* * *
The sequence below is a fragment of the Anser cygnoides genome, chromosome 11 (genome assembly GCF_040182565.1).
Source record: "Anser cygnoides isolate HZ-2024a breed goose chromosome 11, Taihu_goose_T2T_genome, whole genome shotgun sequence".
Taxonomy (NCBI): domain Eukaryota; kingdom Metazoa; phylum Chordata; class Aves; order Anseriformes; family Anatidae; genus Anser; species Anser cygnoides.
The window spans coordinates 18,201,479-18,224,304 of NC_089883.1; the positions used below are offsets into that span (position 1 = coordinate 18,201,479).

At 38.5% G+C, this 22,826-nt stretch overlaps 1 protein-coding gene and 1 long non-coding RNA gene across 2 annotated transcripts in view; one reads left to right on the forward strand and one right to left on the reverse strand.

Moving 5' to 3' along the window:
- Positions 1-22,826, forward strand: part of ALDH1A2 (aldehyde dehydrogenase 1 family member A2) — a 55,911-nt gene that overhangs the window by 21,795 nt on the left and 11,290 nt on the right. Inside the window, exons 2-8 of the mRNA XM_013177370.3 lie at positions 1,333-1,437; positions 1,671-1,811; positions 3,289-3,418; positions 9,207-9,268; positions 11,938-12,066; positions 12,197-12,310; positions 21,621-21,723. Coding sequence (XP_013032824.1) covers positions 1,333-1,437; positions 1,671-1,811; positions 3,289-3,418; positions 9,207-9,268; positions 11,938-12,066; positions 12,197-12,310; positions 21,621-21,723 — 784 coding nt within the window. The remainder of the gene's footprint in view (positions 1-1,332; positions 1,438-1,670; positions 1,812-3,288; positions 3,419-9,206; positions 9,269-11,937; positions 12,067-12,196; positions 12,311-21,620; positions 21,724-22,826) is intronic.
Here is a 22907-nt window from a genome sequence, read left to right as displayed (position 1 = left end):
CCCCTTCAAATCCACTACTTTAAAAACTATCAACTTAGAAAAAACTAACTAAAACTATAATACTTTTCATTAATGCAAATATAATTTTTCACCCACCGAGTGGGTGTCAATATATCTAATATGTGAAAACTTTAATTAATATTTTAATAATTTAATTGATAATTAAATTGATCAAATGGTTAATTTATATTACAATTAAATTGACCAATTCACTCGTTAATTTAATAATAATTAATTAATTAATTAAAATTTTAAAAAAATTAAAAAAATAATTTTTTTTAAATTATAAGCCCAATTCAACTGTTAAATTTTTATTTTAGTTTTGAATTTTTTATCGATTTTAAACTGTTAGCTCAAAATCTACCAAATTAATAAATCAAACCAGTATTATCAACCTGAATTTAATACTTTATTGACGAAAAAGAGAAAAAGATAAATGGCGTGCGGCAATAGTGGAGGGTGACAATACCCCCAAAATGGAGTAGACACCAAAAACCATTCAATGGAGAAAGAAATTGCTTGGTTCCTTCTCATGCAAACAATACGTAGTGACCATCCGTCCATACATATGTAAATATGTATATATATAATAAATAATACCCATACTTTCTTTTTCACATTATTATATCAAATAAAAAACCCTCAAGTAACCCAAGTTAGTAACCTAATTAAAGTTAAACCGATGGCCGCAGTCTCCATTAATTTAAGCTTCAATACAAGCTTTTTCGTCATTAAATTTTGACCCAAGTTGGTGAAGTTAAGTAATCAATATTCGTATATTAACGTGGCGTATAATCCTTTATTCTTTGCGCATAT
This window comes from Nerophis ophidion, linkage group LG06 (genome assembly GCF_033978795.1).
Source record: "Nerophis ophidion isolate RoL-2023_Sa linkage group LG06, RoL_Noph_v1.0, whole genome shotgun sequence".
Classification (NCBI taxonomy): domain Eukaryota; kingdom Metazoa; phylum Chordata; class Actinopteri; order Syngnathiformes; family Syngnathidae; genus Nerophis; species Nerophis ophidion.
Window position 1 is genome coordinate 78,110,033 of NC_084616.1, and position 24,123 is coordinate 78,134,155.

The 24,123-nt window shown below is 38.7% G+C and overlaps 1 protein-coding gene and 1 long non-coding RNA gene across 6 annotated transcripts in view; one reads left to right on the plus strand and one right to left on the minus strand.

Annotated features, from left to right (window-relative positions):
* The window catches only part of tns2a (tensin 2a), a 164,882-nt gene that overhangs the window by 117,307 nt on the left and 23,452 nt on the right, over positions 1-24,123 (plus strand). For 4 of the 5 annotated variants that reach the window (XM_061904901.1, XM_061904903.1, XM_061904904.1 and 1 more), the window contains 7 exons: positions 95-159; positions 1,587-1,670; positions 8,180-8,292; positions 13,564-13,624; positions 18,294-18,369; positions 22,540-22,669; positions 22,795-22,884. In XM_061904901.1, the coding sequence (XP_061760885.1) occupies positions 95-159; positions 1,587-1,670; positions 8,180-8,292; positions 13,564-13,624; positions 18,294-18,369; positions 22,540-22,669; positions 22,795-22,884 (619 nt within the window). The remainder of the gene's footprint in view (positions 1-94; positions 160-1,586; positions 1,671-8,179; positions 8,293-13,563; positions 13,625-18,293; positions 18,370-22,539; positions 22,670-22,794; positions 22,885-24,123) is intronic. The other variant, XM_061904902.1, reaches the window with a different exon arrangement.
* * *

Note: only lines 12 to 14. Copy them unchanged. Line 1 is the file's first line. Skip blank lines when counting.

Classification (NCBI taxonomy): domain Eukaryota; kingdom Metazoa; phylum Chordata; class Actinopteri; order Syngnathiformes; family Syngnathidae; genus Nerophis; species Nerophis ophidion.
Window position 1 is genome coordinate 78,110,033 of NC_084616.1, and position 24,123 is coordinate 78,134,155.

The 24,123-nt window shown below is 38.7% G+C and overlaps 1 protein-coding gene and 1 long non-coding RNA gene across 6 annotated transcripts in view; one reads left to right on the plus strand and one right to left on the minus strand.